P164 Tomographic Velocity Model Building Using Iterative Eigendecomposition

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1 P164 Tomographic Velocity Model Building Using Iterative Eigendecomposition K. Osypov* (WesternGeco), D. Nichols (WesternGeco), M. Woodward (WesternGeco) & C.E. Yarman (WesternGeco) SUMMARY Tomographic velocity model building has become an industry standard for depth migration. However, regularizing tomography still remains a subjective virtue, if not black magic. Singular value decomposition (SVD) of a tomographic operator or, similarly, eigendecomposition of corresponding normal equations, are well known as a useful framework for analysis of most significant dependencies between model and data. However, application of this approach in velocity model building has been limited, primarily because of the perception that it is computationally prohibitively expensive for the contemporary actual tomographic problems. In this paper, we demonstrate that iterative decomposition for such problems is practical with the computer clusters available today, and as a result, this allows us to efficiently optimize regularization and conduct uncertainty and resolution analysis.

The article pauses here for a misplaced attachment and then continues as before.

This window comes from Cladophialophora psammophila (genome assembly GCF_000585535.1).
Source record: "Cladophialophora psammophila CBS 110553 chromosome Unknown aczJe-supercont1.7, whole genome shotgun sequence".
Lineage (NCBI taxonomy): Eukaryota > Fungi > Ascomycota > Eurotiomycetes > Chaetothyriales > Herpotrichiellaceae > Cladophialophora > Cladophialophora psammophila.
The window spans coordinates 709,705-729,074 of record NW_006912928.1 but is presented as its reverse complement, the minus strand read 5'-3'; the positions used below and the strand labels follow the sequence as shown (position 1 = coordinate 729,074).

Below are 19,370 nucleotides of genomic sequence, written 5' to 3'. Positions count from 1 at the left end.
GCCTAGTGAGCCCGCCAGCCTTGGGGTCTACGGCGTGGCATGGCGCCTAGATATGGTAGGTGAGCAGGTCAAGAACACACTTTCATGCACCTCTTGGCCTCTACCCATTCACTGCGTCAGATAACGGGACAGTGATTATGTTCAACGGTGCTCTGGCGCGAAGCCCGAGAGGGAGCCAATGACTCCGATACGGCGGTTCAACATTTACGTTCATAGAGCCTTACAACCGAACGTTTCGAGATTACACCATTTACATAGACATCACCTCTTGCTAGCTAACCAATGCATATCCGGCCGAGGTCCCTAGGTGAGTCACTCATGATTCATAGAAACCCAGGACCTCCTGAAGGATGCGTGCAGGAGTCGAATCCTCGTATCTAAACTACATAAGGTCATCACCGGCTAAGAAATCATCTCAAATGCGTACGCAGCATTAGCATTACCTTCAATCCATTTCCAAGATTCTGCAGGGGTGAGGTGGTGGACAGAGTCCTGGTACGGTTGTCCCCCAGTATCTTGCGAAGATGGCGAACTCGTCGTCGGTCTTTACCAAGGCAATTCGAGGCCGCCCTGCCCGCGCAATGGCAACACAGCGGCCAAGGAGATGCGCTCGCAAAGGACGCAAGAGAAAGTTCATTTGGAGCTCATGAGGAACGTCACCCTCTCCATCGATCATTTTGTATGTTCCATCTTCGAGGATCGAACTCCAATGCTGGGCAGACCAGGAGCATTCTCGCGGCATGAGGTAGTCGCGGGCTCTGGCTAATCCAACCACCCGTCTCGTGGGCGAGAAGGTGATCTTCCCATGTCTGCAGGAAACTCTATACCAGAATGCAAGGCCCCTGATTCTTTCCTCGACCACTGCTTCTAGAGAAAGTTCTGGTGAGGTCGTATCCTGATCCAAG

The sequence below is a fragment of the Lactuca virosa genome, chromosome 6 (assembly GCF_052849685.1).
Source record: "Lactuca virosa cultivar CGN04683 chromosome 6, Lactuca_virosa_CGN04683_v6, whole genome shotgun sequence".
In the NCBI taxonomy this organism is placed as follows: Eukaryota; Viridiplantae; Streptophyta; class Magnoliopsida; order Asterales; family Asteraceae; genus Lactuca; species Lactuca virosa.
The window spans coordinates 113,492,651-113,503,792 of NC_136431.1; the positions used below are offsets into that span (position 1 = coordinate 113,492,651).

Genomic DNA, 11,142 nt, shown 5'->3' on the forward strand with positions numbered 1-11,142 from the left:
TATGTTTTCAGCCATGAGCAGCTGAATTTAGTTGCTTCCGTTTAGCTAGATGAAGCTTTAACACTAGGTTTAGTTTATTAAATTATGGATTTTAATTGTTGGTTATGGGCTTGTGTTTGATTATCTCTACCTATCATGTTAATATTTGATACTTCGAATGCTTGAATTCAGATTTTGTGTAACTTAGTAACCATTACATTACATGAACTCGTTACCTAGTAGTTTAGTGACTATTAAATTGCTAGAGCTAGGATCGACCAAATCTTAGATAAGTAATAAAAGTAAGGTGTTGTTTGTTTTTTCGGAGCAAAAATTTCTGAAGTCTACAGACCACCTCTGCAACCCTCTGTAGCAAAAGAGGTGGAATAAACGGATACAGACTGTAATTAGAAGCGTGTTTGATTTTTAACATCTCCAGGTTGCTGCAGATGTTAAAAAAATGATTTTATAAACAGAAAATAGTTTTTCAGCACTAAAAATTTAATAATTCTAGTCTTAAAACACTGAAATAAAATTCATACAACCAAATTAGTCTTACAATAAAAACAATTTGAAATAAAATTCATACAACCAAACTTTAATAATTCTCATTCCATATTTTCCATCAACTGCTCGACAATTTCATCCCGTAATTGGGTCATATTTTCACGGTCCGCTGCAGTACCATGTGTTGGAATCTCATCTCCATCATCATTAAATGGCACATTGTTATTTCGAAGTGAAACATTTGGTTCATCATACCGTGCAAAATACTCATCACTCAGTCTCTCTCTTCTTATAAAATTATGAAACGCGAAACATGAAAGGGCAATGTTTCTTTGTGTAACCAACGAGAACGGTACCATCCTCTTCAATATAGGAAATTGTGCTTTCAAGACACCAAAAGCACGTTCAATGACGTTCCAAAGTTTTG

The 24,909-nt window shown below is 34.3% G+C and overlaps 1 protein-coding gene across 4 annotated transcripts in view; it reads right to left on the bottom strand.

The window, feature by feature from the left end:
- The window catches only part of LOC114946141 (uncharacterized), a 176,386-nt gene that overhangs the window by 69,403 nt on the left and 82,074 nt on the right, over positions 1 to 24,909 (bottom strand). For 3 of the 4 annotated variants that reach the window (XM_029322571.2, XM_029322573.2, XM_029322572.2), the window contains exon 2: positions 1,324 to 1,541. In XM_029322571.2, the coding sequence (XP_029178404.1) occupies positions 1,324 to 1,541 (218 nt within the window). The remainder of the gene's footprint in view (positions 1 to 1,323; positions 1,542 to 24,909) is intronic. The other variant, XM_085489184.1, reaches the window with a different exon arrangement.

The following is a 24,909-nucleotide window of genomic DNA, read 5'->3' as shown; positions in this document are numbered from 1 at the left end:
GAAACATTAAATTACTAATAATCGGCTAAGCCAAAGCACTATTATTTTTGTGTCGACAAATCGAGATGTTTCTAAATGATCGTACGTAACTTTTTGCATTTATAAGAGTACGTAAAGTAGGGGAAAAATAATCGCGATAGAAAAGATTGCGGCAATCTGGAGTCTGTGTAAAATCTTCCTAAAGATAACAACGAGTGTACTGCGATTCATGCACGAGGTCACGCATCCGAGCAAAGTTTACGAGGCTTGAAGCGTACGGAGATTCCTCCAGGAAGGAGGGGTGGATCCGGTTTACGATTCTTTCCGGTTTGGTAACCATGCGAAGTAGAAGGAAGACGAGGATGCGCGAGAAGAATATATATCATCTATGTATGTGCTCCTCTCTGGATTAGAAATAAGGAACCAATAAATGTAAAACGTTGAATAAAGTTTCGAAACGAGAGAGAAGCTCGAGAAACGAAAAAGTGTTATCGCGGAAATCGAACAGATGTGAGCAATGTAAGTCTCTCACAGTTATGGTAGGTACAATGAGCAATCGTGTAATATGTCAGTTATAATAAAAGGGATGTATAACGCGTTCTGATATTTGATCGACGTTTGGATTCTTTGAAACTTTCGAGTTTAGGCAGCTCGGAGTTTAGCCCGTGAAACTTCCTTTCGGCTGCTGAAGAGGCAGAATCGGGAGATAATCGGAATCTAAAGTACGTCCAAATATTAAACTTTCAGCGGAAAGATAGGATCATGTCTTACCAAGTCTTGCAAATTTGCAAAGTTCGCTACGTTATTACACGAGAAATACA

2 Introduction Velocity model building is one of the most challenging problems in modern depth imaging. The necessity to account for anisotropy in seismic velocities complicates this issue even further. 3D tomographic analysis became the key technology to tackle this problem (Woodward et al., 1998). However, the tomographic inverse problem is ill-posed, which leads to big uncertainties and ambiguities in the reconstruction. To circumvent this, various forms of regularization are used. In particular, truncated singular value decomposition (SVD) could be used as a form of regularization (Lines and Treitel, 1984; Scales et al., 1990). In general, SVD provides a benign framework for analysis of most significant dependencies between model and data and of resolution and uncertainty for the estimates. For large datasets when direct SVD solution is not computationally feasible, various iterative schemes for partial SVD have been proposed, pioneered by Lanczos. Because the properties of iterative decompositions for symmetric positive-definite matrices are better known than for non-square matrices, instead of computing the SVD of the tomographic operator, one can do eigendecomposition of corresponding symmetric positive-definite matrix of the normal equations. We refer the reader to Saad (2003) and Meurant (2006) for an extensive review on modern iterative methods for sparse matrices and the Lanczos method. LSQR solvers based on Lanczos iterations became a popular tool for solving the system of linear tomographic equations. Various extensions of LSQR solvers for eigendecomposition in application to covariance and resolution analysis in seismic tomography (primarily for global seismology) have been proposed (Zhang and McMechan, 1995; Berryman, 2000; Minkoff, 1996; Yao et al., 1999; Vasco et al., 2003). While it is argued in Nolet et al. (1999) that such approaches do not span the full eigenspace with the limited number of LSQR iterations, and therefore, the corresponding covariance and resolution analysis is inadequate, Zhang and Thurber (2007) showed that Lanczos iterations with random starting vector can overcome this limitation. In this paper, we took an approach similar to Zhang and Thurber (2007) and applied it to tomographic velocity model building. Our method is a modification of preconditioned regularized least squares and based on the eigendecomposition of Fisher information matrix. We investigate the process of tomographic regularization and resolution quantification using the apparatus of eigendecomposition. Preconditioned regularized least squares We consider the following linearized forward problem of seismic tomography y = A x + n, (1) where y and x are data and model perturbations, respectively, and n is the additive noise. A is the linear operator obtained from the Frechet derivatives of the non-linear tomography operator that models the sensitivity of the picks to the velocity (and optionally to anisotropic parameters). We refer the reader to Woodward et al. (1998) and references within for the details and linearization of the forward problem of common image point (CIP) tomography. A regularized least squares solution is one of the most common ways to solve equation 1. Its preconditioned version, according to Woodward et al. (1998), can be formulated by first preconditioning the model by x = P x P, and then minimizing the cost functional Φ( x P ) = ( y AP x P ) T D 1 ( y AP x P ) + λ 2 x T P x P. (2) Here, D is the noise covariance matrix; and λ is the damping parameter that controls the tradeoff between minimizing the data misfit and minimizing the preconditioned model norm. Taking the variational derivative of Φ( x P ) with respect to x P and equating the result to zero, the preconditioned regularized solution x P can be written as x P = I 1 λ,p PT A T D 1 y, with I λ,p := I P + λ 2 I, I P := P T A T D 1 AP being the Fisher information matrix corresponding to the preconditioned model parameterization x P, and I denotes the identity matrix.